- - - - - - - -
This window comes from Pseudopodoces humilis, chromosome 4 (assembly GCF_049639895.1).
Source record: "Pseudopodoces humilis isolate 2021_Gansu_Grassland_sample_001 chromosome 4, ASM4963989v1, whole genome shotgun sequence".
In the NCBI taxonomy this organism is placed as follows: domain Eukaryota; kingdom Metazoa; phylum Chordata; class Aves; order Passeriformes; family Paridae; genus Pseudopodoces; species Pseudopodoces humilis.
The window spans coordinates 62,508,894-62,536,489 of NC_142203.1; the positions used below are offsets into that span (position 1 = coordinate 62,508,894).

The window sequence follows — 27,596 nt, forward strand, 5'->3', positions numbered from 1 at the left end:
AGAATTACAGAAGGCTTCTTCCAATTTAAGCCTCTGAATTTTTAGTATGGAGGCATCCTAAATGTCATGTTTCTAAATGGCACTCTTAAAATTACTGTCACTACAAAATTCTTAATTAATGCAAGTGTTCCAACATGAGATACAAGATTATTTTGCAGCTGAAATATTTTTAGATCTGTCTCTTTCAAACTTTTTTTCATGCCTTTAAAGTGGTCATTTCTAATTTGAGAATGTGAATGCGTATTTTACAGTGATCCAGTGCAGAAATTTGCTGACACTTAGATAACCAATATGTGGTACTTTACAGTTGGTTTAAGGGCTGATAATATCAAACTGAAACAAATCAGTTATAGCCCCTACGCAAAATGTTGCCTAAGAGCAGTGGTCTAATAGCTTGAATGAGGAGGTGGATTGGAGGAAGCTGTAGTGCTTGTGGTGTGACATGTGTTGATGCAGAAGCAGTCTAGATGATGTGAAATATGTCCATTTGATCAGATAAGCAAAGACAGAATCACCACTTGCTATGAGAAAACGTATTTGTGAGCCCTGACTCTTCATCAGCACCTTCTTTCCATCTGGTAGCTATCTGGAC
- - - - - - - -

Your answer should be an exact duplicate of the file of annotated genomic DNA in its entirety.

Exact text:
This window comes from Pseudopodoces humilis, chromosome 4 (assembly GCF_049639895.1).
Source record: "Pseudopodoces humilis isolate 2021_Gansu_Grassland_sample_001 chromosome 4, ASM4963989v1, whole genome shotgun sequence".
In the NCBI taxonomy this organism is placed as follows: domain Eukaryota; kingdom Metazoa; phylum Chordata; class Aves; order Passeriformes; family Paridae; genus Pseudopodoces; species Pseudopodoces humilis.
The window spans coordinates 62,508,894-62,536,489 of NC_142203.1; the positions used below are offsets into that span (position 1 = coordinate 62,508,894).

The window sequence follows — 27,596 nt, forward strand, 5'->3', positions numbered from 1 at the left end:
AGAATTACAGAAGGCTTCTTCCAATTTAAGCCTCTGAATTTTTAGTATGGAGGCATCCTAAATGTCATGTTTCTAAATGGCACTCTTAAAATTACTGTCACTACAAAATTCTTAATTAATGCAAGTGTTCCAACATGAGATACAAGATTATTTTGCAGCTGAAATATTTTTAGATCTGTCTCTTTCAAACTTTTTTTCATGCCTTTAAAGTGGTCATTTCTAATTTGAGAATGTGAATGCGTATTTTACAGTGATCCAGTGCAGAAATTTGCTGACACTTAGATAACCAATATGTGGTACTTTACAGTTGGTTTAAGGGCTGATAATATCAAACTGAAACAAATCAGTTATAGCCCCTACGCAAAATGTTGCCTAAGAGCAGTGGTCTAATAGCTTGAATGAGGAGGTGGATTGGAGGAAGCTGTAGTGCTTGTGGTGTGACATGTGTTGATGCAGAAGCAGTCTAGATGATGTGAAATATGTCCATTTGATCAGATAAGCAAAGACAGAATCACCACTTGCTATGAGAAAACGTATTTGTGAGCCCTGACTCTTCATCAGCACCTTCTTTCCATCTGGTAGCTATCTGGAC